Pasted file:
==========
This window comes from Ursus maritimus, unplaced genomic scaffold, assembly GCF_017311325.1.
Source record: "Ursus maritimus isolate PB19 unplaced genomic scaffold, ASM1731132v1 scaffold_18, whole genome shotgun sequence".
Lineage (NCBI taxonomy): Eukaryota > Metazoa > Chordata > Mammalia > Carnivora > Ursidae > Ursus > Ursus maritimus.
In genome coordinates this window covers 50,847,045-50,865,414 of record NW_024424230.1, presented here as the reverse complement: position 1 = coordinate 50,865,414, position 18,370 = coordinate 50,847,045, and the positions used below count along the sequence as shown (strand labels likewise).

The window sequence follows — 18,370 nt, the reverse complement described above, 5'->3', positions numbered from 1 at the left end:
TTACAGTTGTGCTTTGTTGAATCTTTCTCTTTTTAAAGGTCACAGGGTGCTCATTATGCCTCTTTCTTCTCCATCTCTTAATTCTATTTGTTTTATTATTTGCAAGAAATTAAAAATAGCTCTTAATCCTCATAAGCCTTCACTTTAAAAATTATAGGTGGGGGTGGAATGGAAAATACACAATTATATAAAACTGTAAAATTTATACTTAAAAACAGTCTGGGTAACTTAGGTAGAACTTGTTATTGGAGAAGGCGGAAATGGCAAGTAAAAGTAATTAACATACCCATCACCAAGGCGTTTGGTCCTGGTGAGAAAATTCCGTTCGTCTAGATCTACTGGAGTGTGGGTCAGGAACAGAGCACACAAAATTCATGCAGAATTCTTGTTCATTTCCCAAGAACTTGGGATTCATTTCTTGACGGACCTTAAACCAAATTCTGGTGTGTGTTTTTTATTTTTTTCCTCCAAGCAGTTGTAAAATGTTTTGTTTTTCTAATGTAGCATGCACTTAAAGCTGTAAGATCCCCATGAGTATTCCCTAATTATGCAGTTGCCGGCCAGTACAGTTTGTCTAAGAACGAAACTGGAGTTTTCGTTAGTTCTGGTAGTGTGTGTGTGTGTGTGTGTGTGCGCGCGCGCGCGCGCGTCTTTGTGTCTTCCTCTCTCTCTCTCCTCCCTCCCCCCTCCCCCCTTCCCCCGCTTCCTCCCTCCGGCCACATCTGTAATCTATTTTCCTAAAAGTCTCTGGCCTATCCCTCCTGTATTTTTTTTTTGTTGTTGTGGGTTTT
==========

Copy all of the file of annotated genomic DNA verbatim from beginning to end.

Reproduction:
This window comes from Ursus maritimus, unplaced genomic scaffold, assembly GCF_017311325.1.
Source record: "Ursus maritimus isolate PB19 unplaced genomic scaffold, ASM1731132v1 scaffold_18, whole genome shotgun sequence".
Lineage (NCBI taxonomy): Eukaryota > Metazoa > Chordata > Mammalia > Carnivora > Ursidae > Ursus > Ursus maritimus.
In genome coordinates this window covers 50,847,045-50,865,414 of record NW_024424230.1, presented here as the reverse complement: position 1 = coordinate 50,865,414, position 18,370 = coordinate 50,847,045, and the positions used below count along the sequence as shown (strand labels likewise).

The window sequence follows — 18,370 nt, the reverse complement described above, 5'->3', positions numbered from 1 at the left end:
TTACAGTTGTGCTTTGTTGAATCTTTCTCTTTTTAAAGGTCACAGGGTGCTCATTATGCCTCTTTCTTCTCCATCTCTTAATTCTATTTGTTTTATTATTTGCAAGAAATTAAAAATAGCTCTTAATCCTCATAAGCCTTCACTTTAAAAATTATAGGTGGGGGTGGAATGGAAAATACACAATTATATAAAACTGTAAAATTTATACTTAAAAACAGTCTGGGTAACTTAGGTAGAACTTGTTATTGGAGAAGGCGGAAATGGCAAGTAAAAGTAATTAACATACCCATCACCAAGGCGTTTGGTCCTGGTGAGAAAATTCCGTTCGTCTAGATCTACTGGAGTGTGGGTCAGGAACAGAGCACACAAAATTCATGCAGAATTCTTGTTCATTTCCCAAGAACTTGGGATTCATTTCTTGACGGACCTTAAACCAAATTCTGGTGTGTGTTTTTTATTTTTTTCCTCCAAGCAGTTGTAAAATGTTTTGTTTTTCTAATGTAGCATGCACTTAAAGCTGTAAGATCCCCATGAGTATTCCCTAATTATGCAGTTGCCGGCCAGTACAGTTTGTCTAAGAACGAAACTGGAGTTTTCGTTAGTTCTGGTAGTGTGTGTGTGTGTGTGTGTGTGCGCGCGCGCGCGCGCGTCTTTGTGTCTTCCTCTCTCTCTCTCCTCCCTCCCCCCTCCCCCCTTCCCCCGCTTCCTCCCTCCGGCCACATCTGTAATCTATTTTCCTAAAAGTCTCTGGCCTATCCCTCCTGTATTTTTTTTTTGTTGTTGTGGGTTTT